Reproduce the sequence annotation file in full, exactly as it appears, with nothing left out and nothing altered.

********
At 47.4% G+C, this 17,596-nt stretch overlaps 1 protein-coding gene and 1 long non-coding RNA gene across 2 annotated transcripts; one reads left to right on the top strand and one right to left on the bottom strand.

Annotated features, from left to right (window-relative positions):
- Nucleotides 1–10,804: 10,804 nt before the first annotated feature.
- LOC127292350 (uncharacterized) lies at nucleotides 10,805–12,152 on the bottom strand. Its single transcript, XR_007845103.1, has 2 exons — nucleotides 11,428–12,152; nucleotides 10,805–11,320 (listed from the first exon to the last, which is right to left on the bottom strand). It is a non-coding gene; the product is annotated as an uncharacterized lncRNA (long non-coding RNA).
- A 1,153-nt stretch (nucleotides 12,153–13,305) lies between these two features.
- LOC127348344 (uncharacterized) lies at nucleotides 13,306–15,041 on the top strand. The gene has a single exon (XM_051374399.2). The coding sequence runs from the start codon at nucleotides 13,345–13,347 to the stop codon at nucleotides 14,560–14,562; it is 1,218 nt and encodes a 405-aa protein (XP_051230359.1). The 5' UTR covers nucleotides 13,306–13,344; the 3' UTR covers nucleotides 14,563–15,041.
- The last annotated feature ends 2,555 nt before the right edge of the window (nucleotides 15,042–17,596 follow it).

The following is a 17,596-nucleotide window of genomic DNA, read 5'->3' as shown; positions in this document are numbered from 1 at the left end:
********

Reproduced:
At 47.4% G+C, this 17,596-nt stretch overlaps 1 protein-coding gene and 1 long non-coding RNA gene across 2 annotated transcripts; one reads left to right on the top strand and one right to left on the bottom strand.

Annotated features, from left to right (window-relative positions):
- Nucleotides 1–10,804: 10,804 nt before the first annotated feature.
- LOC127292350 (uncharacterized) lies at nucleotides 10,805–12,152 on the bottom strand. Its single transcript, XR_007845103.1, has 2 exons — nucleotides 11,428–12,152; nucleotides 10,805–11,320 (listed from the first exon to the last, which is right to left on the bottom strand). It is a non-coding gene; the product is annotated as an uncharacterized lncRNA (long non-coding RNA).
- A 1,153-nt stretch (nucleotides 12,153–13,305) lies between these two features.
- LOC127348344 (uncharacterized) lies at nucleotides 13,306–15,041 on the top strand. The gene has a single exon (XM_051374399.2). The coding sequence runs from the start codon at nucleotides 13,345–13,347 to the stop codon at nucleotides 14,560–14,562; it is 1,218 nt and encodes a 405-aa protein (XP_051230359.1). The 5' UTR covers nucleotides 13,306–13,344; the 3' UTR covers nucleotides 14,563–15,041.
- The last annotated feature ends 2,555 nt before the right edge of the window (nucleotides 15,042–17,596 follow it).

The following is a 17,596-nucleotide window of genomic DNA, read 5'->3' as shown; positions in this document are numbered from 1 at the left end: